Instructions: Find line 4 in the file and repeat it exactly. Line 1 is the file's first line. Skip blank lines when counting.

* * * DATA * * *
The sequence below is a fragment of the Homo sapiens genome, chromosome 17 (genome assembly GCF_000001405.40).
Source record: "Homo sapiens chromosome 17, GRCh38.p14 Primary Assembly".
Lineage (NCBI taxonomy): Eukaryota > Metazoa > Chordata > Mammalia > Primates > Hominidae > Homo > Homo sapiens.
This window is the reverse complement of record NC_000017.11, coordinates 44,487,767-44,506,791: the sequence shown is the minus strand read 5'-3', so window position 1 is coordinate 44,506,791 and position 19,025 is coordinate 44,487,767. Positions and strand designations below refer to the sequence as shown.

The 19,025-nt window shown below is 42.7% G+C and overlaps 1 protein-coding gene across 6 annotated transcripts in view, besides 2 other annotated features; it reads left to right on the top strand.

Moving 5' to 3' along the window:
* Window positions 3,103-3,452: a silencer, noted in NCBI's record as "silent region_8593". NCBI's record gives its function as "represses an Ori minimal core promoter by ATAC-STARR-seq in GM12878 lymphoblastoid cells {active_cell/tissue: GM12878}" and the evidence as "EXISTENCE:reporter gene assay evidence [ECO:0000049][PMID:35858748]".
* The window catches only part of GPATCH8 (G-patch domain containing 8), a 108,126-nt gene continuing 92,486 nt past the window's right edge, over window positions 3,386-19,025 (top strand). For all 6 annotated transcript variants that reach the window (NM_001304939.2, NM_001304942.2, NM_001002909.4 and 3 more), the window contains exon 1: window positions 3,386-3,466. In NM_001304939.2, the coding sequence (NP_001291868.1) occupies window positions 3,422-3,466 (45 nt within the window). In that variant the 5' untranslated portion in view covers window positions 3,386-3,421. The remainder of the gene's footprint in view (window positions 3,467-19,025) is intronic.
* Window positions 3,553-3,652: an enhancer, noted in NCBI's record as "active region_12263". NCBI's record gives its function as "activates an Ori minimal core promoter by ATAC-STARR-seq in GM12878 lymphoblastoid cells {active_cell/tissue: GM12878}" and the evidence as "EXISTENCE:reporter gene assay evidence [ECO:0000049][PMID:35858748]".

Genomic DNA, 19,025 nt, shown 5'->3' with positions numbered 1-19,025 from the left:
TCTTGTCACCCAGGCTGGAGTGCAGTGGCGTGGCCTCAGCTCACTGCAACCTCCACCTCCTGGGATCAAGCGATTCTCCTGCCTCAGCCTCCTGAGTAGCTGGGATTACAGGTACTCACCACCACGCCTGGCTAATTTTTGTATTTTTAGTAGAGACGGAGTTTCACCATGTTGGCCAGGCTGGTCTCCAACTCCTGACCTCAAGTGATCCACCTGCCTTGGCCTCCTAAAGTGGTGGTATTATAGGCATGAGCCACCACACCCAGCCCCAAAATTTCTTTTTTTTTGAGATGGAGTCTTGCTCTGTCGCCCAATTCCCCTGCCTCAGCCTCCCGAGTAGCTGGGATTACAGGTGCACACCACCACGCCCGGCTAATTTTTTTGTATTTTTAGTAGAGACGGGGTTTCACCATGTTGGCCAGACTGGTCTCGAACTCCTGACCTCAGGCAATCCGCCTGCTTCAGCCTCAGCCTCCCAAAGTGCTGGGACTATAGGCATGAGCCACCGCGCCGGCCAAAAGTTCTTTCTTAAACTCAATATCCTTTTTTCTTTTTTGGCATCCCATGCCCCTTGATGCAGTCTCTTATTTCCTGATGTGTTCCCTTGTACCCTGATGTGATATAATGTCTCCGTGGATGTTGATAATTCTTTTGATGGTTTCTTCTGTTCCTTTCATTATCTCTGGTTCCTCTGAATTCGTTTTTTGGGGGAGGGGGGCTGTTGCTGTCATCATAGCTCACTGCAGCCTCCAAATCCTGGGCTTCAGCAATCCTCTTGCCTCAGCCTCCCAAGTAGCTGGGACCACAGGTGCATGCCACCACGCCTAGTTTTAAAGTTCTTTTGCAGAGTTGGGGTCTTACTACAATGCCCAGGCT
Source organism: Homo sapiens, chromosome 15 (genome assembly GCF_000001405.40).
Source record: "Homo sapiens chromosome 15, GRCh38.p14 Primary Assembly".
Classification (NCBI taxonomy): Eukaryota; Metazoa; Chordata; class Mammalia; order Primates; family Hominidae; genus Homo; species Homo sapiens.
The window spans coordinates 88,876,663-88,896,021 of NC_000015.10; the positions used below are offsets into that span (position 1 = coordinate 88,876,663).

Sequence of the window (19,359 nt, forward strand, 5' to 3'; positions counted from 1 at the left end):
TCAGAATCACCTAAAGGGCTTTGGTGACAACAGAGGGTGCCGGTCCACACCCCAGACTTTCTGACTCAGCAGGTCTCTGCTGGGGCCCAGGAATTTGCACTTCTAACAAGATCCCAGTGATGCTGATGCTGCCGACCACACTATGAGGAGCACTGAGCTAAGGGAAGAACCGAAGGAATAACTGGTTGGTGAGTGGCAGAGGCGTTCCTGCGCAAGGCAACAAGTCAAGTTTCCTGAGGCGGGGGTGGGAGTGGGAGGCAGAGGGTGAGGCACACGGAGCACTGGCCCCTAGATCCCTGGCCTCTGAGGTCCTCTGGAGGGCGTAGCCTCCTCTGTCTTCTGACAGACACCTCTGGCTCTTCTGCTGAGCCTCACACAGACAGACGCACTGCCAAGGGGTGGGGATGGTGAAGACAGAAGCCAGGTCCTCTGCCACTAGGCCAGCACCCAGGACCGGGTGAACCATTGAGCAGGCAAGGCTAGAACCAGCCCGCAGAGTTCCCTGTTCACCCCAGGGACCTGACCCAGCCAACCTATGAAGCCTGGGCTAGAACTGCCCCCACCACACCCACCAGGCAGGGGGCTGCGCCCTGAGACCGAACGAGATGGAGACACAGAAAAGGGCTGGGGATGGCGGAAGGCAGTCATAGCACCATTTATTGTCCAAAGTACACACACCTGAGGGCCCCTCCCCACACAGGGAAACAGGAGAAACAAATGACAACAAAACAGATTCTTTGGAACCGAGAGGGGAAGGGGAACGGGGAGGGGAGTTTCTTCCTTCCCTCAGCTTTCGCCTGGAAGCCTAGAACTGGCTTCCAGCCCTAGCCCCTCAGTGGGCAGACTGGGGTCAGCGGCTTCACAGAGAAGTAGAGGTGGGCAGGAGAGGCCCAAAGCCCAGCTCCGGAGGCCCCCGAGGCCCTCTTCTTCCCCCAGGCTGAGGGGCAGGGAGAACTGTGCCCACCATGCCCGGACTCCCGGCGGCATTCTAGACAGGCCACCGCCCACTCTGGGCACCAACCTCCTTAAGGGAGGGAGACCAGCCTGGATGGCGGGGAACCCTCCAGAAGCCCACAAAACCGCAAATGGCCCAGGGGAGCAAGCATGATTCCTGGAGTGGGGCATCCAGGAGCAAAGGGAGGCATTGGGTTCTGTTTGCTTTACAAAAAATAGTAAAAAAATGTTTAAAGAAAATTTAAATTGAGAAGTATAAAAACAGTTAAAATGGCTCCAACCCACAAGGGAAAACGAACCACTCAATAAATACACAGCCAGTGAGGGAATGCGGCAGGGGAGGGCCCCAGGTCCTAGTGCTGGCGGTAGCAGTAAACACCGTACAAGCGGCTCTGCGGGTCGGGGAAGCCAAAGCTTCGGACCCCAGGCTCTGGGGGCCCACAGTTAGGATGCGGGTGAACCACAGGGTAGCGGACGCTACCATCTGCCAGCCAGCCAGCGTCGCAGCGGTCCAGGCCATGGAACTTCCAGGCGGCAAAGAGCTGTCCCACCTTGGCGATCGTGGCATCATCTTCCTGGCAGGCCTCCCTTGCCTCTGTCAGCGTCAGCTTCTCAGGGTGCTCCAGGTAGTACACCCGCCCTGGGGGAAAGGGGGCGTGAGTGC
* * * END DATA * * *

This window is the reverse complement of record NC_000017.11, coordinates 44,487,767-44,506,791: the sequence shown is the minus strand read 5'-3', so window position 1 is coordinate 44,506,791 and position 19,025 is coordinate 44,487,767. Positions and strand designations below refer to the sequence as shown.